As you open your fortune cookie–you might ask, will 2018 be the year of widespread deployment of Data Center Infrastructure Management (DCIM) tools across Federal data centers?

The jury is still out on that. However, as IT modernization initiatives take off, more data center managers will deploy DCIM tools to meet the performance targets and operational efficiencies mandated by the government’s Data Center Optimization Initiative (DCOI). DCOI requires agencies to consolidate inefficient infrastructure, update existing facilities, boost security, save money, and transition to cloud services or inter-agency shared services.

Before data center managers can optimize their data centers to achieve goals like better energy usage, better utilization of servers and other IT equipment, as well as reap more benefits out of virtualization technology, they must conduct an inventory of what’s in their data centers, said Jeff Chabot, director of Government Segment Strategy at APC by Schneider Electric, a developer of data center management solutions.

“If you are a government data center director, you must look internally and see what you have, and when you talk about optimization, the best bet is to deploy data center infrastructure management tools,” Chabot said.

DCIM solutions monitor, measure, manage, and/or control data center resources and energy consumption of IT-related equipment such as servers, storage, and network switches. They also control facilities infrastructure components such as power distribution units and computer room air conditioners, according to market research and consulting firm Gartner.

Federal agencies have lagged behind private companies’ adoption of these tools, according to Chabot. But there could be an uptick in deployment this year, especially since agencies are struggling to meet the originally imposed DCOI performance targets by Sept. 30, 2018. Many CFO Act Agencies said they couldn’t meet DCOI objectives by the 2018 date, according to a Government Accountability Office (GAO) report released last August and confirmed in a recent MeriTalk study, Data Center 2020: Federal Modernization in Focus.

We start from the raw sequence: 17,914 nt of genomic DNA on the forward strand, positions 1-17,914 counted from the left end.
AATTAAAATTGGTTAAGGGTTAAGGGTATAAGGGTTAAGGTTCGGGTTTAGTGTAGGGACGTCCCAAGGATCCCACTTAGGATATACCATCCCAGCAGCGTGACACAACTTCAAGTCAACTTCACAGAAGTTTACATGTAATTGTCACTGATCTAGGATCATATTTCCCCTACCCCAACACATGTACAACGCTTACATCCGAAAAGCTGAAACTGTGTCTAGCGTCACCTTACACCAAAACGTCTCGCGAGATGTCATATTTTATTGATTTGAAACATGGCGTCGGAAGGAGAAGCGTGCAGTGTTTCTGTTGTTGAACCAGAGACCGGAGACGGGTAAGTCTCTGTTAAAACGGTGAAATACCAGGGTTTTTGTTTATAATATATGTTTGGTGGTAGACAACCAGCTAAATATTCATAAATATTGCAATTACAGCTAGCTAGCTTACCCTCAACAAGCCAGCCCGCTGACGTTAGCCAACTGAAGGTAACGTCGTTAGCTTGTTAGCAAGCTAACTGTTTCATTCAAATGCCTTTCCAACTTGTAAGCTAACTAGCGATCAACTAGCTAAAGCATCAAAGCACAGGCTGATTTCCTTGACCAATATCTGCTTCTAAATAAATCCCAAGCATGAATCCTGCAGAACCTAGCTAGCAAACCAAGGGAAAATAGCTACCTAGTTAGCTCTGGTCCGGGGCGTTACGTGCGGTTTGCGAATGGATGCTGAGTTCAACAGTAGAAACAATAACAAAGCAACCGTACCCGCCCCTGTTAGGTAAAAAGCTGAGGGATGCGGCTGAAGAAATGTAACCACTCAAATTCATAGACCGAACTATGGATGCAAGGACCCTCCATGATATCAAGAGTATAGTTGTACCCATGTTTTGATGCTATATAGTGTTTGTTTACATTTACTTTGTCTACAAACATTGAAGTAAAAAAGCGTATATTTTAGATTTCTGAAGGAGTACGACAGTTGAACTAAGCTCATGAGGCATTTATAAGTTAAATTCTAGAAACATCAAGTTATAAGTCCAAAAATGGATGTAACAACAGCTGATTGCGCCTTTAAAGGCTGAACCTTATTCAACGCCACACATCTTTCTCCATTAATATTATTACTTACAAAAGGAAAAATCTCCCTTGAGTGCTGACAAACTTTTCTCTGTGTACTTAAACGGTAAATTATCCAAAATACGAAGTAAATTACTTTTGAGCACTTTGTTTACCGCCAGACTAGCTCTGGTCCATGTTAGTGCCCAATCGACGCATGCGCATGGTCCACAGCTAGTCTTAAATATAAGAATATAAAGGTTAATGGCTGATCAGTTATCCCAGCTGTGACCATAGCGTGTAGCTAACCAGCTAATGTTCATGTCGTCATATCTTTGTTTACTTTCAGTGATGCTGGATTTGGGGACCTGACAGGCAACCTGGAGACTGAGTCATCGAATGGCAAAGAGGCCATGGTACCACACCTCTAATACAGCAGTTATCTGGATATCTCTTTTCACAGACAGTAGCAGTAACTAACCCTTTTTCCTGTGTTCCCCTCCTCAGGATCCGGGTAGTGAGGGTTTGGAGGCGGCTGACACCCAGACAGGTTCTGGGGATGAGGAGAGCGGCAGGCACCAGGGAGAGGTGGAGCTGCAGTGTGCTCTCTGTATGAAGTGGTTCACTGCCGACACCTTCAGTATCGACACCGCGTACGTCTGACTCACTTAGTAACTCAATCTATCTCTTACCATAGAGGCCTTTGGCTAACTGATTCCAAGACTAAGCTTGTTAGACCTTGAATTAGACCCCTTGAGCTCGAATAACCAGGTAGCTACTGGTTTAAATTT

GAO recommended extending the deadline, and Congress listened. As a result, President Trump signed The Federal Information Technology Acquisition Reform Extension Act (FITARA) of 2017, extending provisions related to Federal data center consolidation, transparency, and risk management of major IT systems. Agencies now have until September 30, 2020 to meet many of the DCOI performance requirements.

Agencies have been asking for help in procuring solutions that can help optimize their data centers, specifically tools such as DCIM, according to Dan Pomeroy, director of the Data Center Optimization Initiative at GSA, in an interview on Government Matters. Last year, the GSA issued a DCOI request seeking information from industry on optimization tools such as DCIM. Pomeroy also noted that the GSA is working on establishing Rapid Infrastructure Support teams to help agencies struggling to close data centers, achieve operational efficiencies, and move to cloud infrastructures.

During 2018, government data center managers will learn more about how DCIM tools work, their benefits, and how they can be deployed for the best results, Chabot said.

MeriTalk’s Data Center 2020 study confirms enthusiasm–89 percent of Federal IT managers say they see promise in DCIM solutions to help move modernization forward.

Having the right DCIM tools in place will only accelerate Federal efforts to optimize data centers, experts stress. Data center and IT managers just need to research which tools they want to deploy as a first step in closing the migration gap with private industry.

If 2018 is indeed the year of DCIM tools, then according to Chinese astrology, it’s a dog. Other famous dogs include Elvis, Bill Clinton, and Donald Trump. Seems that data center optimization is not dead–and it’s popular on both sides of the spectrum…

Read More About
More Topics
Kate Polit
Kate Polit
Kate Polit is MeriTalk's Assistant Copy & Production Editor covering the intersection of government and technology.